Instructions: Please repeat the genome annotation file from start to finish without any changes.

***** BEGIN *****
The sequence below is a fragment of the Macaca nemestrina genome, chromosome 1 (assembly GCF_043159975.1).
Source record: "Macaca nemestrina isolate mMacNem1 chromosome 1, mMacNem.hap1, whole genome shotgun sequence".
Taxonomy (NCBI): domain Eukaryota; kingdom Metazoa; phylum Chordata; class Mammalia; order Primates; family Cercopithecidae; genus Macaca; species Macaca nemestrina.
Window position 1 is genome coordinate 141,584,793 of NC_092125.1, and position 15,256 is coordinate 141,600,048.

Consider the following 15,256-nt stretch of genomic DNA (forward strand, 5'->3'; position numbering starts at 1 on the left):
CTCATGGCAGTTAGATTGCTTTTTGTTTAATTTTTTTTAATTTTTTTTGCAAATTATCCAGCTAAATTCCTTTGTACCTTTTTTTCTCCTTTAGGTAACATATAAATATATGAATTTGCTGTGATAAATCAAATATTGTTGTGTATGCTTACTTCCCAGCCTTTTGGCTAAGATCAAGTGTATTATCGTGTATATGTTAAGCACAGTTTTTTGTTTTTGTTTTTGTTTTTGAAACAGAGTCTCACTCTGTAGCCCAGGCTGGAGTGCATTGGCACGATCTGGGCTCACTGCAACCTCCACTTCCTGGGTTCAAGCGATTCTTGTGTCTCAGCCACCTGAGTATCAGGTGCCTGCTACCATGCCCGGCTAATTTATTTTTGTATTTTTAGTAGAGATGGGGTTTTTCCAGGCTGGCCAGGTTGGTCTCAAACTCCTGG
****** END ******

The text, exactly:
The sequence below is a fragment of the Macaca nemestrina genome, chromosome 1 (assembly GCF_043159975.1).
Source record: "Macaca nemestrina isolate mMacNem1 chromosome 1, mMacNem.hap1, whole genome shotgun sequence".
Taxonomy (NCBI): domain Eukaryota; kingdom Metazoa; phylum Chordata; class Mammalia; order Primates; family Cercopithecidae; genus Macaca; species Macaca nemestrina.
Window position 1 is genome coordinate 141,584,793 of NC_092125.1, and position 15,256 is coordinate 141,600,048.

Consider the following 15,256-nt stretch of genomic DNA (forward strand, 5'->3'; position numbering starts at 1 on the left):
CTCATGGCAGTTAGATTGCTTTTTGTTTAATTTTTTTTAATTTTTTTTGCAAATTATCCAGCTAAATTCCTTTGTACCTTTTTTTCTCCTTTAGGTAACATATAAATATATGAATTTGCTGTGATAAATCAAATATTGTTGTGTATGCTTACTTCCCAGCCTTTTGGCTAAGATCAAGTGTATTATCGTGTATATGTTAAGCACAGTTTTTTGTTTTTGTTTTTGTTTTTGAAACAGAGTCTCACTCTGTAGCCCAGGCTGGAGTGCATTGGCACGATCTGGGCTCACTGCAACCTCCACTTCCTGGGTTCAAGCGATTCTTGTGTCTCAGCCACCTGAGTATCAGGTGCCTGCTACCATGCCCGGCTAATTTATTTTTGTATTTTTAGTAGAGATGGGGTTTTTCCAGGCTGGCCAGGTTGGTCTCAAACTCCTGG